Benin: tech breakthrough in translation


A team of Wycliffe Bible Translators has developed a keyboard that will help people interact with the Bible in the Mbelime language.

The Mbelime language is a minority language spoken in West Africa by around 100,000 people. Mbelime speakers are largely monotheists, and interest in Christianity has been slowly rising over the last two decades. An estimated 10% of Mbelime speakers now attend a local church.

Johannes Merz, who together with his wife Sharon serves with Wycliffe in Benin, said: ‘In the past few years, smartphones have become an integral part of life for many people in Benin. Many people use them for the same purposes as others may use a computer. For Mbelime speakers, however, there has been a problem. How can you write in Mbelime on your smartphone when you don’t have all the letters and accents available? These people wanted to write messages to each other in their own language… but they were frustrated. Mbelime speakers kept asking: ‘When is there going to be a Mbelime keyboard for our phones?’ It was painful repeatedly saying we didn’t know. Imagine not being able to write your language on your phone!’

A new app

However, all that changed when Keyboard App Builder was released in May. Johannes downloaded the app and got to work. First came learning the software, then creating an Mbelime-specific keyboard and the Mbelime word list to add the predictive text feature. After that, the development tools packaged the keyboard into an app that installs it on Android smartphones. It is now available on Google Play and people can pass it on directly from phone to phone.

Thank you!

The feedback from Mbelime speakers has been really positive. One Mbelime translator wrote: ‘Thank you for all your efforts! I’m very happy with you. Together with you, I have faith that our Mbelime language will continue to advance.’ The President of the Association for the Promotion of the Bible in Mbelime (APBM) shared via a WhatsApp group: ‘Thank you, our partners the Merzes, for their total involvement in seeing our language progress.’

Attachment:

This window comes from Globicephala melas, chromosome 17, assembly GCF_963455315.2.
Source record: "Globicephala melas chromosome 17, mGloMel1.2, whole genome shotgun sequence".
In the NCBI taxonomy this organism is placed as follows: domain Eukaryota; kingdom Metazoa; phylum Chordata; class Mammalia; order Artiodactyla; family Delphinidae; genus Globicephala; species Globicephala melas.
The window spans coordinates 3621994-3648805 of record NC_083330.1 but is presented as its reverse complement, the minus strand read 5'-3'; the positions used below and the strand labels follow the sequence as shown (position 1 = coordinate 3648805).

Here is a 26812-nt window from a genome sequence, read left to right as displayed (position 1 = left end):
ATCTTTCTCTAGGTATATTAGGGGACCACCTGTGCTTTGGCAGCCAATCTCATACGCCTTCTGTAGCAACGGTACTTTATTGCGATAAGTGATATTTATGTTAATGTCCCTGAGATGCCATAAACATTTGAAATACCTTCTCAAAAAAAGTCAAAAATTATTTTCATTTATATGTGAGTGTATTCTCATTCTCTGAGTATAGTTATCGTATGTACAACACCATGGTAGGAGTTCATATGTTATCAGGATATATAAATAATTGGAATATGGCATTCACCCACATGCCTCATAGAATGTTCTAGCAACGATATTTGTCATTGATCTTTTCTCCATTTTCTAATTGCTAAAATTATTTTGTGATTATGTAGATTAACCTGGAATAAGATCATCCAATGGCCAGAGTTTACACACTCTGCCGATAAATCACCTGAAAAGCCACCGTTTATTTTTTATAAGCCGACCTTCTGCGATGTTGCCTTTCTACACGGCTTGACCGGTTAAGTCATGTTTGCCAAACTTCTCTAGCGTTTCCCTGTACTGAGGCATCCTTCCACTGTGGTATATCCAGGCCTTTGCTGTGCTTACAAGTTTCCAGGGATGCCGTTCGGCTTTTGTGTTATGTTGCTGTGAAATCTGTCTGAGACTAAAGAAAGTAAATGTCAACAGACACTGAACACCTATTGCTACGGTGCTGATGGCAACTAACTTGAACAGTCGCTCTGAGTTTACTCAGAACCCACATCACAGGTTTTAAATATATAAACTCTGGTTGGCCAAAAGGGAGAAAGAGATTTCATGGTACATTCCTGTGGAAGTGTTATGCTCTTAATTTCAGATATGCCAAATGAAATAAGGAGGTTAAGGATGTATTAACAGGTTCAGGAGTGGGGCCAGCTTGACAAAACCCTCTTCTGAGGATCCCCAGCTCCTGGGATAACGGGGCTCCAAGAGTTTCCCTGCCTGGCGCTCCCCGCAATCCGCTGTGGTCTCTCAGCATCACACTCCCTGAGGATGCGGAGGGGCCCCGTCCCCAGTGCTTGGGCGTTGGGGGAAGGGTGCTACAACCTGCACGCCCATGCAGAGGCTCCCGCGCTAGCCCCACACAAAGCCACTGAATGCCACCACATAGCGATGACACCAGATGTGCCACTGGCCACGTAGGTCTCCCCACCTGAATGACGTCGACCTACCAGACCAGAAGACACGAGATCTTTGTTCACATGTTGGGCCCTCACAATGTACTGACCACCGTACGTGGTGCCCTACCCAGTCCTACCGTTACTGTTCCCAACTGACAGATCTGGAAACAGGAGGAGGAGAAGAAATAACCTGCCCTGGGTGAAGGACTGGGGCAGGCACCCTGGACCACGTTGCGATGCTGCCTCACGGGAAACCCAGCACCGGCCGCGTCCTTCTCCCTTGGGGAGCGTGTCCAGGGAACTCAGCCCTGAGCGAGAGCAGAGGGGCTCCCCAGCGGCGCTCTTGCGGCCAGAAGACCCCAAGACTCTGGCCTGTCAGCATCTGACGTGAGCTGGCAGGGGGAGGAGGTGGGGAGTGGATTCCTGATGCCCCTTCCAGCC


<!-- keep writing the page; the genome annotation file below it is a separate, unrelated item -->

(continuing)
Sharon commented: ‘Mbelime speakers always feel they’re a step behind the rest of the country, and others tend to view them negatively, thinking they are backward and need to be civilised. Using Mbelime in relation to technological advances is thus key in promoting and valuing Mbelime. This, in turn, is crucial for motivating people to use translated Scripture.’

Johannes concluded: ‘As the translation team completes books of the Bible [in Mbelime], we’re preparing to publish them as Scripture apps. Such apps make it possible to listen to the Bible text and read it onscreen at the same time. They have proven popular in other languages. We’re looking forward to seeing the first Scripture app in the next year or two. The Mbelime keyboard will help people interact with these apps, such as doing text searches.’

The project to translate the Bible into Mbelime began in 2012. A number of books are being made ready for publication, including Mark, Luke, Acts and James.

James is scheduled to be published as an app later this year. The translation team are also currently working on John’s Gospel, which should be released in 2021.

Wycliffe